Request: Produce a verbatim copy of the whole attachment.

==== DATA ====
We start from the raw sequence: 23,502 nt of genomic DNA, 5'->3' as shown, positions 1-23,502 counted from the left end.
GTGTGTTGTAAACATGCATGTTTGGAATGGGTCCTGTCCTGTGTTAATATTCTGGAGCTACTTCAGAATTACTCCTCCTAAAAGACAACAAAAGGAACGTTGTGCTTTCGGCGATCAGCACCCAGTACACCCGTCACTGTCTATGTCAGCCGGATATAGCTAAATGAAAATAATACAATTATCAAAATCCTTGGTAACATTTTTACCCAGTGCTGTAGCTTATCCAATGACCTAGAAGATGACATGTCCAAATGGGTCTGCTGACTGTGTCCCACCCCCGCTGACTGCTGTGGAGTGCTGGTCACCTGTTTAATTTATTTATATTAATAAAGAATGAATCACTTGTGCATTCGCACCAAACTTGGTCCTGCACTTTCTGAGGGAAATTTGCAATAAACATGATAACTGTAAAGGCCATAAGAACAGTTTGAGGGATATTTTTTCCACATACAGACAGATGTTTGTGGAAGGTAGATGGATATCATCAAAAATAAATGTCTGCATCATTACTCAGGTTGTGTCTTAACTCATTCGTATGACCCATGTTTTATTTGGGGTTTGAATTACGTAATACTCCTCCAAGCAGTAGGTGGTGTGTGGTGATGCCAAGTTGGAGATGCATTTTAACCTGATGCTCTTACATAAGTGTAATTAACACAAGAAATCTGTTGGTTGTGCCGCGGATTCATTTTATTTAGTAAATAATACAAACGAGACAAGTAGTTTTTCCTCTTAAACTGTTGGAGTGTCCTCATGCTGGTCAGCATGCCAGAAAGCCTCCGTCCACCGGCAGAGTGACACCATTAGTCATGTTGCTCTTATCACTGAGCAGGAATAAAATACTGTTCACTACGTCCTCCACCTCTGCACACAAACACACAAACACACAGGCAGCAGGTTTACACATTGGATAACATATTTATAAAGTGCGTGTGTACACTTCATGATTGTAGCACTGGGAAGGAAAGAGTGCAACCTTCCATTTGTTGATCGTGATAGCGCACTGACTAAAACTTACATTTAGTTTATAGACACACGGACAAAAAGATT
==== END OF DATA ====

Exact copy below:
We start from the raw sequence: 23,502 nt of genomic DNA, 5'->3' as shown, positions 1-23,502 counted from the left end.
GTGTGTTGTAAACATGCATGTTTGGAATGGGTCCTGTCCTGTGTTAATATTCTGGAGCTACTTCAGAATTACTCCTCCTAAAAGACAACAAAAGGAACGTTGTGCTTTCGGCGATCAGCACCCAGTACACCCGTCACTGTCTATGTCAGCCGGATATAGCTAAATGAAAATAATACAATTATCAAAATCCTTGGTAACATTTTTACCCAGTGCTGTAGCTTATCCAATGACCTAGAAGATGACATGTCCAAATGGGTCTGCTGACTGTGTCCCACCCCCGCTGACTGCTGTGGAGTGCTGGTCACCTGTTTAATTTATTTATATTAATAAAGAATGAATCACTTGTGCATTCGCACCAAACTTGGTCCTGCACTTTCTGAGGGAAATTTGCAATAAACATGATAACTGTAAAGGCCATAAGAACAGTTTGAGGGATATTTTTTCCACATACAGACAGATGTTTGTGGAAGGTAGATGGATATCATCAAAAATAAATGTCTGCATCATTACTCAGGTTGTGTCTTAACTCATTCGTATGACCCATGTTTTATTTGGGGTTTGAATTACGTAATACTCCTCCAAGCAGTAGGTGGTGTGTGGTGATGCCAAGTTGGAGATGCATTTTAACCTGATGCTCTTACATAAGTGTAATTAACACAAGAAATCTGTTGGTTGTGCCGCGGATTCATTTTATTTAGTAAATAATACAAACGAGACAAGTAGTTTTTCCTCTTAAACTGTTGGAGTGTCCTCATGCTGGTCAGCATGCCAGAAAGCCTCCGTCCACCGGCAGAGTGACACCATTAGTCATGTTGCTCTTATCACTGAGCAGGAATAAAATACTGTTCACTACGTCCTCCACCTCTGCACACAAACACACAAACACACAGGCAGCAGGTTTACACATTGGATAACATATTTATAAAGTGCGTGTGTACACTTCATGATTGTAGCACTGGGAAGGAAAGAGTGCAACCTTCCATTTGTTGATCGTGATAGCGCACTGACTAAAACTTACATTTAGTTTATAGACACACGGACAAAAAGATT